New shark-related species of the Galapagos islands, older than dinosaurs


From the Contra Costa Times in the USA:

Bay Area team discovers new fish

SAN FRANCISCO: Shark ancestors that predate the dinosaurs dwell deep in the ocean near Galapagos Islands

By Matt Krupnick

CONTRA COSTA TIMES

It’s amazing what you find lying around the bottom of the ocean, as St. Mary’s College professor Douglas Long has discovered.

Long was part of a team of researchers who this year identified two new species of deep-sea fish: unusual-looking shark ancestors that broke off on their own evolutionary path more than 320 million years ago.

The creatures, named the Galapagos and whitespot ghost sharks, were found more than 1,200 feet underwater near the Galapagos Islands in 1995, sucked through a vacuum tube into a research submarine.

Long and his team spent more than a decade making sure they were new species before publishing their results in the journal Zootaxa in October and December.

“They’ve been on their own branch of the evolutionary tree since well before the dinosaurs,” said Long, 40, who has taught biology at St. Mary’s since 1994. The Oakland resident also has taught at UC Berkeley and does research at the California Academy of Sciences.

These species belong to the Hydrolagus genus of the chimaeras.

Albino white spotted ratfish: here.

4 thoughts on “New shark-related species of the Galapagos islands, older than dinosaurs

  1. New Shark Species Named After [California] Academy Scientist

    New shark species

    Dr. John McCosker, Chair of the Department of Aquatic Biology, has been immortalized in the name of a new shark species: Hydrolagus mccoskeri, or the Galapagos ghost shark. McCosker first discovered the strange, rabbit-faced creature in 1995, while diving in a submersible over 1,200 feet underwater. After a decade of careful examination, the shark was designated a new species in an October 2006 issue of Zootaxa. McCosker called the naming “a great honor.”

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  2. Shark documentary packs considerable bite

    By Michael Rechtshaffen 1 hour, 42 minutes ago 23 10 2007

    LOS ANGELES (Hollywood Reporter)- Looking to reclaim some of the integrity snatched away by Messrs. Benchley and Spielberg, “Sharkwater” is both a startlingly photographed portrait of that maligned denizen of the deep and a chronicle of filmmaker Rob Stewart’s efforts to curb rampant shark poaching in Costa Rica and the Galapagos Islands.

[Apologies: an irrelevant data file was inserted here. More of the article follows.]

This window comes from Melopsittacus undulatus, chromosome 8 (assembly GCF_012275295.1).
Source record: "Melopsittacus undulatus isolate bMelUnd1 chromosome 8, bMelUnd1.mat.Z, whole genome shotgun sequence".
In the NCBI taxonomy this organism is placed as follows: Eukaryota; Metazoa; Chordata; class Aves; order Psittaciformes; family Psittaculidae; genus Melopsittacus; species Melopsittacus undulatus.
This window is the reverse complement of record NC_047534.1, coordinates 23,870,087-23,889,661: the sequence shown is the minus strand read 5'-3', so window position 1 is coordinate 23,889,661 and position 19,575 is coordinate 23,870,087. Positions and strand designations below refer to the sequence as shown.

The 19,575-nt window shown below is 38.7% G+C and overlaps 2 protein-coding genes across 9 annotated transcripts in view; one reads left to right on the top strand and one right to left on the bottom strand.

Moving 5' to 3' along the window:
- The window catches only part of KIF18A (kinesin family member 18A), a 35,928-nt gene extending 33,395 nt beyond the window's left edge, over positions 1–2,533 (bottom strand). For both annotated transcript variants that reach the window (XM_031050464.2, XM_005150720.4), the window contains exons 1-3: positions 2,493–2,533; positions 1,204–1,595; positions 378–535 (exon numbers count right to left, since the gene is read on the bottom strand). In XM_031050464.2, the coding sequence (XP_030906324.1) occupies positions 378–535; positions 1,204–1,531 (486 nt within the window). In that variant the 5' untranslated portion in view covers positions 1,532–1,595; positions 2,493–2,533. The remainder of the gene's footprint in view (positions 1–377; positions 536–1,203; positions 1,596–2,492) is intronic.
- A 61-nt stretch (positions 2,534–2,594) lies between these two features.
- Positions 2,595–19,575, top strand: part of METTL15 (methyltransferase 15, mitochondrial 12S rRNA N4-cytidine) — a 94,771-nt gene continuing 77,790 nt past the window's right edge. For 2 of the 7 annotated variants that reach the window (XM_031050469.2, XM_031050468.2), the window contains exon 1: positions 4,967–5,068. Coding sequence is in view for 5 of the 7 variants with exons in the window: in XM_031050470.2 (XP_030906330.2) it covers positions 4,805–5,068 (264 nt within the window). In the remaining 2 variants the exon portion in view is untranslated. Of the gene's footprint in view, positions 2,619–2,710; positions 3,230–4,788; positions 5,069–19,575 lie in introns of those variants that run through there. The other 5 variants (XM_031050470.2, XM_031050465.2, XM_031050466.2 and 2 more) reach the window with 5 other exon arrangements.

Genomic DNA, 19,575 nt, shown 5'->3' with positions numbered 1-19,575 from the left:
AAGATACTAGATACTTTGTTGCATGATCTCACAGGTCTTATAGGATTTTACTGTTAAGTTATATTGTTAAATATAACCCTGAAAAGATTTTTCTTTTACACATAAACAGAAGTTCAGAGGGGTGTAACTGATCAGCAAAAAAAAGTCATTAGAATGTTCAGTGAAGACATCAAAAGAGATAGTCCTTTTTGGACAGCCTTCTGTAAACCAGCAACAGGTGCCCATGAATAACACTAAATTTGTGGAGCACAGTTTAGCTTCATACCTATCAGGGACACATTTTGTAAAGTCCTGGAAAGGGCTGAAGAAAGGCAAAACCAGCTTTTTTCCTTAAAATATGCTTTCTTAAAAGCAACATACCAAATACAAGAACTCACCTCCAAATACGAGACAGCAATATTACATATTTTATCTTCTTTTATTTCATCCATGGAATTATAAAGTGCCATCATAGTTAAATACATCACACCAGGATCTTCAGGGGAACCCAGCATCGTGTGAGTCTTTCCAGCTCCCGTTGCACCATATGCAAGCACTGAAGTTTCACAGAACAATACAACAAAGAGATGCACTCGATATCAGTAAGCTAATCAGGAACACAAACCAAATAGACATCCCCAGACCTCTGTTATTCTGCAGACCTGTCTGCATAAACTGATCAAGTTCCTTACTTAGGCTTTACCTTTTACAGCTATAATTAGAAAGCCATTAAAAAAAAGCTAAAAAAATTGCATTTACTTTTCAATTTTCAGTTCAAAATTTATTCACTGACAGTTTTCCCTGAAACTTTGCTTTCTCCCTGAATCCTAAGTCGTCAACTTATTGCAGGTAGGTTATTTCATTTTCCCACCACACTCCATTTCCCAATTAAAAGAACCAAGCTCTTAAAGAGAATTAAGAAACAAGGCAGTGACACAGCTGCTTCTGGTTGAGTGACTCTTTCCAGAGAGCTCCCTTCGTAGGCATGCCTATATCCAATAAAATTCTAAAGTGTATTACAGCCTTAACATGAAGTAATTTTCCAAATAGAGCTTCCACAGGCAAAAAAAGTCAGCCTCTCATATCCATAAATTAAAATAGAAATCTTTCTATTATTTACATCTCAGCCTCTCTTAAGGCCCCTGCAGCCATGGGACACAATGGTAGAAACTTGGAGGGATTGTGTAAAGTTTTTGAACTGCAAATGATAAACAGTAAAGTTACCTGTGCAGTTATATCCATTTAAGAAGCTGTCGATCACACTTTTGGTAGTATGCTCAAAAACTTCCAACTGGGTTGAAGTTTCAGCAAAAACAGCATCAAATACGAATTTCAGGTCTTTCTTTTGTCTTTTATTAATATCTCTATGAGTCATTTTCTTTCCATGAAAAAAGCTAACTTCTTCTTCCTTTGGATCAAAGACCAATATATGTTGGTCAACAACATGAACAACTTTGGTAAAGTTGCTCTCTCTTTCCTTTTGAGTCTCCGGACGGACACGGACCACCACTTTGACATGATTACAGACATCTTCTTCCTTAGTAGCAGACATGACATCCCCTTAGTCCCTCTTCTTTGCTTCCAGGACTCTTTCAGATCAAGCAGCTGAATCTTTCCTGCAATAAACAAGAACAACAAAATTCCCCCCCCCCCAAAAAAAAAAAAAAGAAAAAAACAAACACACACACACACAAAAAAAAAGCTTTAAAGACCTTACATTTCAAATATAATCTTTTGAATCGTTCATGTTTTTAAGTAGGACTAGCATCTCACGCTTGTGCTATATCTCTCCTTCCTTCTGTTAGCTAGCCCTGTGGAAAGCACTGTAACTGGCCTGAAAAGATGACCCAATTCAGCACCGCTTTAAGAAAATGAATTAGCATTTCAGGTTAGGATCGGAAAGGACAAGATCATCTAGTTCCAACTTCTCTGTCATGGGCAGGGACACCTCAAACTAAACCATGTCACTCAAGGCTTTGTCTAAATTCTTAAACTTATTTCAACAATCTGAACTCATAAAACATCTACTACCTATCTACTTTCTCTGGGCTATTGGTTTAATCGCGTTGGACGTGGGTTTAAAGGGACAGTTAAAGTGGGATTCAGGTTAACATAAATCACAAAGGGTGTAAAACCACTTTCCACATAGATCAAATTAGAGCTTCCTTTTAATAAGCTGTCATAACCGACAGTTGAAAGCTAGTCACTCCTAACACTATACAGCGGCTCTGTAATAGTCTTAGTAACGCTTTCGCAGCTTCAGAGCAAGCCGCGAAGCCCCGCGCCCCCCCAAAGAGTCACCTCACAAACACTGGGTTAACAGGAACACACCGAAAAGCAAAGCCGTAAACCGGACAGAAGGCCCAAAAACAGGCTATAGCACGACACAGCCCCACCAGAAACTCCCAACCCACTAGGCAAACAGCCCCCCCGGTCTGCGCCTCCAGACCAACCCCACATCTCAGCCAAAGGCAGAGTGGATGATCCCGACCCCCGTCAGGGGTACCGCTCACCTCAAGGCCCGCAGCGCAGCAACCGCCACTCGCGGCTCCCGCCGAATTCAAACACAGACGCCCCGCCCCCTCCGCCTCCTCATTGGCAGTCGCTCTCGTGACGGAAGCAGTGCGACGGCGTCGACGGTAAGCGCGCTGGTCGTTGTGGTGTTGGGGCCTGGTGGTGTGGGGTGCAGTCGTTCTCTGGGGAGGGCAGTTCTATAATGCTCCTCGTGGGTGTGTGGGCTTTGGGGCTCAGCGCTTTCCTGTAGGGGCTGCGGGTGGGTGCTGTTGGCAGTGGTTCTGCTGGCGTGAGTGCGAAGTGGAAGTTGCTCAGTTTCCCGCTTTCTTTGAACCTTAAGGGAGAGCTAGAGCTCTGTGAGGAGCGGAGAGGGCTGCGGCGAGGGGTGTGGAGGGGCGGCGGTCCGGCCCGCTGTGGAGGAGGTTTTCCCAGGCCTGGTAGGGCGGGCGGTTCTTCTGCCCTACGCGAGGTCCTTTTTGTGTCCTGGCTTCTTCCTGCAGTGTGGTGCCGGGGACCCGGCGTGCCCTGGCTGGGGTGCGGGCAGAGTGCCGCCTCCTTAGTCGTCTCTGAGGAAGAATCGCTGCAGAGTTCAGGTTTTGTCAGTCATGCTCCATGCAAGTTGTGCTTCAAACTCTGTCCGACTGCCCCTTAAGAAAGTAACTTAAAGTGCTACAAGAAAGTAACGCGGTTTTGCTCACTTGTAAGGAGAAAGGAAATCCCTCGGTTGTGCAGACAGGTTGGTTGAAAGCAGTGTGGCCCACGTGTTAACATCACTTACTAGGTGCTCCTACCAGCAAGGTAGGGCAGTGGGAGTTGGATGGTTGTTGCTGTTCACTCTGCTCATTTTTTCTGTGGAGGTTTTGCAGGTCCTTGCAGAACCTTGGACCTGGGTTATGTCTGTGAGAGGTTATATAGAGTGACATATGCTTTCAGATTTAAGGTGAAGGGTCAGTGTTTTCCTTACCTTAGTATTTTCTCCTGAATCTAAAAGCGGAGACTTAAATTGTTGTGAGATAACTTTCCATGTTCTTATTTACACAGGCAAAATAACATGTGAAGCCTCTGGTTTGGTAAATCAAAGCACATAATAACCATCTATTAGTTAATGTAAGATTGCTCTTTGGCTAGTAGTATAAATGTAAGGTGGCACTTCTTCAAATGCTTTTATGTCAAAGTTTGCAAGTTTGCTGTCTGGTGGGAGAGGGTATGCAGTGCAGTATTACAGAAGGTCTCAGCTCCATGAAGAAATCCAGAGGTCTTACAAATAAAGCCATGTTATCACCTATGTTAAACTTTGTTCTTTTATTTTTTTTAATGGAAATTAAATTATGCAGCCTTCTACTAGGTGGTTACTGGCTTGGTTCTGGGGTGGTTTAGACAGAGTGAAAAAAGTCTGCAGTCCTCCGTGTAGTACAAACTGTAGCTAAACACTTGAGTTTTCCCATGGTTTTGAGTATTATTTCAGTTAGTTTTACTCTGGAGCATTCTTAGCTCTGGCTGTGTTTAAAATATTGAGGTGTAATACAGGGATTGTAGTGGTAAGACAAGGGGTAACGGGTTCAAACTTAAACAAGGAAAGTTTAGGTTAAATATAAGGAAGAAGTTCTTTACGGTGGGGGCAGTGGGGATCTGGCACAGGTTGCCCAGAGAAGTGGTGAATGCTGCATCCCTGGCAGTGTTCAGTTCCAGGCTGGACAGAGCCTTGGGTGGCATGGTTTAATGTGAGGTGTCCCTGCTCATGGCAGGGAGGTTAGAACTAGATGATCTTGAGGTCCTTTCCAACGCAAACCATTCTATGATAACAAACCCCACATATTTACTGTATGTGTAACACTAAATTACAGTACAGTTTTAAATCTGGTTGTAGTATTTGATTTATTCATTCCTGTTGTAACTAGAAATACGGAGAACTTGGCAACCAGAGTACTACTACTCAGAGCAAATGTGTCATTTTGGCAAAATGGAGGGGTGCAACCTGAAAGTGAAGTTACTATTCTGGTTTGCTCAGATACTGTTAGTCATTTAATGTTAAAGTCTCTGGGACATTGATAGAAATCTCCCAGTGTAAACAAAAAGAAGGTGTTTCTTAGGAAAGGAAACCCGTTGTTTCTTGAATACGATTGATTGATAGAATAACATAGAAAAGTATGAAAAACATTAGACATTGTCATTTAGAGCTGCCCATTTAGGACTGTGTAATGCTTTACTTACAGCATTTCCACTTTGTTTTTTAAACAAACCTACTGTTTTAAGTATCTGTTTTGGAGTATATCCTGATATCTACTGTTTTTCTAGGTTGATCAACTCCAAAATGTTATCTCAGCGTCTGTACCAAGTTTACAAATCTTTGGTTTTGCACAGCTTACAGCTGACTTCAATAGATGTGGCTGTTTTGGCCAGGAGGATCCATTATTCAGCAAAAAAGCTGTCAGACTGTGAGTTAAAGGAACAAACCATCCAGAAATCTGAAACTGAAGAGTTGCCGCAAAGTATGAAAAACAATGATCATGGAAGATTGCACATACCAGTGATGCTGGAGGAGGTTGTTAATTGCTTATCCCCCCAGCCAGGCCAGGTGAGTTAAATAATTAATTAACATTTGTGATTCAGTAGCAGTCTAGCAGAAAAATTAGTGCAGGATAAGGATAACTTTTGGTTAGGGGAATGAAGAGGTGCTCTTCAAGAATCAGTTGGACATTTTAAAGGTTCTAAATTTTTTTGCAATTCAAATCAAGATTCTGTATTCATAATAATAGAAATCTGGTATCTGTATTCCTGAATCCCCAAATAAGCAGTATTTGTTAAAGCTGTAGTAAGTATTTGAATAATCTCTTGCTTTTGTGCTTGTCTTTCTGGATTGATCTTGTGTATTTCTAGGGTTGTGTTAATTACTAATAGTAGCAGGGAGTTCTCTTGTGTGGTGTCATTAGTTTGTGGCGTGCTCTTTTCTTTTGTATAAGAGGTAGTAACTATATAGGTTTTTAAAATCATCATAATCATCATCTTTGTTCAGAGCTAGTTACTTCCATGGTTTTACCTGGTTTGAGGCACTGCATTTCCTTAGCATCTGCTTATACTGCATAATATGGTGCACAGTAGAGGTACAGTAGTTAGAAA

While those twin intentions don’t always merge swimmingly, Stewart’s documentary is seldom less than compelling in its quest to raise international awareness about a situation that is threatening to put sharks on the endangered list.

    The Canadian production, which had the largest opening of any indigenous documentary when it opened north of the border in March, should attract some “An Inconvenient Truth”-style attention when it opens November 2 in 20 U.S. markets on the heels of a regional Florida release last month.

    Stewart, an award-winning photographer who has been swimming with the sharks since he was a child, initially sets out to show the heavily sensationalized creatures through his eyes, intermingling the vibrantly breathtaking HD footage with archival snippets of old black-and-white shark attack instructional films.

    Myths are debunked in the process, with narrator Stewart noting that in 2005, human encounters with the mighty predator led to just five fatalities worldwide, a fraction of the deaths caused each year by tigers and charging elephants.

    But what starts off as something of a marine version of “Grizzly Man” soon changes course when Stewart hooks up with renegade conservationist and Greenpeace co-founder Paul Watson.

    It turns out that China’s appetite for shark fins — specifically for soups and medicinal purposes — has created a multibillion-dollar shark-finning industry, and though some countries have banned the practice, illegal long-line fishing has contributed to the slaughter of 100 million sharks a year.

    A trek taken by Watson and Stewart to Cocos Island off Costa Rica uncovers the presence of dozens of clandestine shark fin-drying operations overseen by the Taiwanese mafia, contributing to the serious depletion of the world’s shark populations.

    In between all the environmental derring-do, ducking both pirates and police, Stewart finds himself sidelined with a life-threatening flesh-eating virus, but it isn’t long before he again takes up the cause.

    With all that stirring underwater photographer and a buoyant, propulsive score by Jeff Rona — complemented by song selections from Nina Simone, Portishead and, appropriately, Moby — it’s hard to resist climbing aboard.

    Director-writer-director of photography: Rob Stewart; Producers: Rob Stewart, Brian Stewart; Executive producer: Sandra Campbell; Music: Jeff Rona; Editors: Rob Stewart, Michael Clarke, Jeremy Stuart, Rick Morden.

    Reuters/Hollywood Reporter

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  3. Pingback: Sharks, 450 million years ago till today | Dear Kitty. Some blog

  4. Pingback: New ghostshark species discovered in California | Dear Kitty. Some blog

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